When St. John's Well Child and Family Center president and CEO Jim Mangia heard the Supreme Court's ruling on the Affordable Care Act (ACA) on Thursday morning, he started to cry.
"I was ecstatic, I was thrilled, I was surprised," he said. "I really didn't think the Supreme Court was going to uphold the individual mandate. But I'm extremely happy that they did. And what this really says is that the law of the land is that every American has a fundamental right to health care."
"I just – I just didn't believe it was going to happen," he said. "I think it's quite amazing when what's reaffirmed is something that you've believed your whole life, which is that health care should be for all, not just for a privileged few. And that's what this law says."
Mangia spoke to OnCentral before a press conference at his clinic that was being held in response to the court's ruling on the ACA on Thursday morning. He called it "a tremendous plus for St. John's," as the ACA allocates $12 billion to the expansion of community health clinics. St. John's has already gotten more than $10 million of that money, and with this ruling, more is on the way.
"That will allow us to serve more patients with health insurance, which will then allow us to serve more patients who remain uninsured," he said. "There's still going to be about 800,000 to 1 million people in L.A. County who will not have health insurance, so we'll be able to continue to support them because of this expansion."
During the press conference, Mangia got some laughs when he said, "Today we celebrate – we were going to have champagne for you all but our doctors said no." He ended his opening remarks with "Obamacare for all!" to heavy applause.
L.A. County Supervisor Mark Ridley-Thomas was also present, calling it "an occasion for celebration."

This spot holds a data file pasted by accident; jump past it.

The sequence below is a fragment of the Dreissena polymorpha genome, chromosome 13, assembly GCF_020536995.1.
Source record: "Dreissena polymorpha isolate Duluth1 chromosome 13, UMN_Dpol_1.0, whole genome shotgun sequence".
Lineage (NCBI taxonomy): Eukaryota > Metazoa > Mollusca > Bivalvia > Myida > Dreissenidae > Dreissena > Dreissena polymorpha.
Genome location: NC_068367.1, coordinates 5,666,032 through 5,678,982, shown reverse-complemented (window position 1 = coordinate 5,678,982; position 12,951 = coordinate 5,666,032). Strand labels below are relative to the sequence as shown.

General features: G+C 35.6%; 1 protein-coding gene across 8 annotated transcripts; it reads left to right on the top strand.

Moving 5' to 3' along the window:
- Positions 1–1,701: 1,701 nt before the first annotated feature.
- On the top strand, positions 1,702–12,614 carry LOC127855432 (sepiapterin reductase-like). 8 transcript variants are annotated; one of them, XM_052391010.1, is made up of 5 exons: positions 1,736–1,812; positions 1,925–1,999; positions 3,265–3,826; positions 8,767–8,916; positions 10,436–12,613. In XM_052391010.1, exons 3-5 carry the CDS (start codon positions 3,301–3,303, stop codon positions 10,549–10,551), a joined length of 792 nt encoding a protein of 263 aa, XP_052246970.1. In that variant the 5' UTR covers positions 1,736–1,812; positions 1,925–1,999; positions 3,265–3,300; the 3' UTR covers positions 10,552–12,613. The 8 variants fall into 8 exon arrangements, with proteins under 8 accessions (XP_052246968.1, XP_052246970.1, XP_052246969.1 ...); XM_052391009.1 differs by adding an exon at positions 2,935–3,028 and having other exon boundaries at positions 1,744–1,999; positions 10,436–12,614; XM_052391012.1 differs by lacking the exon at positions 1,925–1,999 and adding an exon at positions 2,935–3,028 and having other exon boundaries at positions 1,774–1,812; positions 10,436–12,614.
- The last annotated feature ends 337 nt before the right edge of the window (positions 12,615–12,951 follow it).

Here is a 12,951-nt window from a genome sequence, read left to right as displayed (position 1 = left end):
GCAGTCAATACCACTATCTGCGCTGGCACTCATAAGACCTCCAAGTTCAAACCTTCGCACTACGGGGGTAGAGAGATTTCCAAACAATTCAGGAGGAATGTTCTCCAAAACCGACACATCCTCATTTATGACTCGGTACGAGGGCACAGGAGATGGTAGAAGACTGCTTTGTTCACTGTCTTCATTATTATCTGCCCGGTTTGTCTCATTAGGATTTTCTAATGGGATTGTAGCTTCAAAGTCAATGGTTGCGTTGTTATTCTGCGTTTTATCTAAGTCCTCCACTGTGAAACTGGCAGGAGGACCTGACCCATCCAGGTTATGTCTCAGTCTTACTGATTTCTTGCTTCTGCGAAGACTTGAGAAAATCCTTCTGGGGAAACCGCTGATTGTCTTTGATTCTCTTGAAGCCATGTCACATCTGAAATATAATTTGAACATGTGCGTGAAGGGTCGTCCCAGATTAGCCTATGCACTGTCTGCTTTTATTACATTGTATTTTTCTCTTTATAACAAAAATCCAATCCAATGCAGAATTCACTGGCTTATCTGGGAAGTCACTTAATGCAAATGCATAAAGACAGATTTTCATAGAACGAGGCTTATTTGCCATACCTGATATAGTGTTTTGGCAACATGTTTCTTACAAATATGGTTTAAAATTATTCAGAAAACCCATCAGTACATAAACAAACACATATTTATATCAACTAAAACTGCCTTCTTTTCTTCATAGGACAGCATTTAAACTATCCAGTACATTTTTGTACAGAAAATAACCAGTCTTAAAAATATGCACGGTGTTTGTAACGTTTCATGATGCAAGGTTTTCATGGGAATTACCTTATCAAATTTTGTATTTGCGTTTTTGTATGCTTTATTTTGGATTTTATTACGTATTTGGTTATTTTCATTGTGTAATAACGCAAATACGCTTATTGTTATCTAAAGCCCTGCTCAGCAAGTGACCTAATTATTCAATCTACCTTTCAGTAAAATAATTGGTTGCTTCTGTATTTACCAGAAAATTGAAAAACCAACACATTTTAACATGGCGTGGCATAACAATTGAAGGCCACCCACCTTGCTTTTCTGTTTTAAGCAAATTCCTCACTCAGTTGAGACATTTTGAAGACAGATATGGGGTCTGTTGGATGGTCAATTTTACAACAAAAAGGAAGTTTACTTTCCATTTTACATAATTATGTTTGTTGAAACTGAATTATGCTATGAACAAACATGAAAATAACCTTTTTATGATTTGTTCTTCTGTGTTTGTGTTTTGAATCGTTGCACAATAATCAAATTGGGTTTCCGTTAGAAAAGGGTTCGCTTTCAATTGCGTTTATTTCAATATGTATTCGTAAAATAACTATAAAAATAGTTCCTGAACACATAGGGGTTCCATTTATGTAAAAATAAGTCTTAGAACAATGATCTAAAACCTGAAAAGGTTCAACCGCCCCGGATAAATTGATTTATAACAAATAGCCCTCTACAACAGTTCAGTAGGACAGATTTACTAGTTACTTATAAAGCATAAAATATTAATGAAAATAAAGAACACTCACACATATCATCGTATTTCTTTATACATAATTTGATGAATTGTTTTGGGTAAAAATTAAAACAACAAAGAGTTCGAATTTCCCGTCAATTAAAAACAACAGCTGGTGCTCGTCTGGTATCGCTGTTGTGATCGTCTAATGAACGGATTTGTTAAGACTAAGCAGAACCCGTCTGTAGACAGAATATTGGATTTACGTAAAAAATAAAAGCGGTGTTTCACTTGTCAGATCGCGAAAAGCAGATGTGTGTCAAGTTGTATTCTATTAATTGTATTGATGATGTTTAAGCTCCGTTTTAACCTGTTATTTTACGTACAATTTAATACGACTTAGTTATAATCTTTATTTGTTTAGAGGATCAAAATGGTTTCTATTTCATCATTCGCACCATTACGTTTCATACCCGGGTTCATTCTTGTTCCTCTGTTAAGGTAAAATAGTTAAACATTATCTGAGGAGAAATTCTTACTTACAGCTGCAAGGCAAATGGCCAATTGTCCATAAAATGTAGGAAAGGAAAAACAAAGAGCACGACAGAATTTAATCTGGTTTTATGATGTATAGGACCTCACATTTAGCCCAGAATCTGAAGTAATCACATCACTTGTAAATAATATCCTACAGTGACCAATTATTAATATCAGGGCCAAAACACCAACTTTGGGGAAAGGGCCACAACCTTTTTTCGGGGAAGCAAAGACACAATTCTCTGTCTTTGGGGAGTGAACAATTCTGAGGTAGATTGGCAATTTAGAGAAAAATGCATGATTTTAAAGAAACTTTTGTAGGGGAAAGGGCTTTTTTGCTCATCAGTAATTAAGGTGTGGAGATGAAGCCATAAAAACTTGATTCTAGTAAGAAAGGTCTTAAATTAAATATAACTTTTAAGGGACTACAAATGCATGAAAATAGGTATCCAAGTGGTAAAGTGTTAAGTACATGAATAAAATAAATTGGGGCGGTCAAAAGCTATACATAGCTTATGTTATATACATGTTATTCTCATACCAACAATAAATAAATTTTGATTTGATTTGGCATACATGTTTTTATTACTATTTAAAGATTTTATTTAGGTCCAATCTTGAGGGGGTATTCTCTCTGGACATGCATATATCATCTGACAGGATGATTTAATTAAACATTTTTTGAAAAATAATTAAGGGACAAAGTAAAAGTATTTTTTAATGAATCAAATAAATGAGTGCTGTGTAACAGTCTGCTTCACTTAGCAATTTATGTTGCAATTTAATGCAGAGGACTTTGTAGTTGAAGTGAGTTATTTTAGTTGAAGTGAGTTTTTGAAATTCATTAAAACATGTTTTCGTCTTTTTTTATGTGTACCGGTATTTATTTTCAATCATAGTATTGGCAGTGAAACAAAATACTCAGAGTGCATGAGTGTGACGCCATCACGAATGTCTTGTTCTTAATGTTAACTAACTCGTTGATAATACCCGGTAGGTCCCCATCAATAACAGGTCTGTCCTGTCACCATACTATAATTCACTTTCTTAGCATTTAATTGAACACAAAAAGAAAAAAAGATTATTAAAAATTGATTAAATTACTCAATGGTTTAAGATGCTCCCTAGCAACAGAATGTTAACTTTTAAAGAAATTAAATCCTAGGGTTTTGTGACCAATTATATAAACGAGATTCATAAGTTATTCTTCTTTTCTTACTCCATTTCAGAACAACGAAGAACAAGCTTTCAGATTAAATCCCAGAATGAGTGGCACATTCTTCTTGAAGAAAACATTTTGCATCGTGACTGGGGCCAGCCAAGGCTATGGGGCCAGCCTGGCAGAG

"The president is vindicated; the Supreme Court has redeemed itself," he said after the press conference ended. "I believe the people of America have great reason to celebrate, and there's a lot of hope in the county of Los Angeles, where there's the largest number of uninsured in the nation. So it's a good day."
Ridley-Thomas said as a result of the ACA's being upheld, 80 percent of the county's 2.2 million uninsured will be covered. When he heard the news, the supervisor said, he had been out walking – and the next thing he knew, he was "kind of trotting."
"I had gotten excited for the people who are going to be blessed by this, and there was a lot on the line here. A lot on the line," he said. "Not having health insurance is a matter of life and death for a number of people. A slow death, for a lot of people. So I can't imagine why there would be a push to deny such an opportunity."
Nina Vaccaro, the executive director of the Southside Coalition of Community Health Clinics who earlier told OnCentral the news of the ruling caused her to drop to her knees, said she hopes "this puts a little bit of fire into everyone's heart."
"We have so many people living in South Los Angeles without health insurance that have nowhere to go but community health clinics," she said. "Community health clinics are bursting at the seams. And while their policy is not to turn away care, it still has an impact on people's abilities to get all of the services they need."
That's what accounts for the higher rates of health disparities on the southside, she explained – and for the high number of folks who end up getting their primary care in the emergency room or at urgent care. Vaccaro added that this legislation gives people access to preventive care.
"I just felt such a tremendous sense of relief that all of the heart and soul and blood, sweat and tears that we put into our work over the last two years was validated, and that it wasn't for nothing," said Vaccaro. "It's going to impact so many people's lives and I did – I dropped to my knees and just took a huge sigh of relief that everything we've been fighting for will continue."
KPCC has more on what the upholding of the ACA means for California.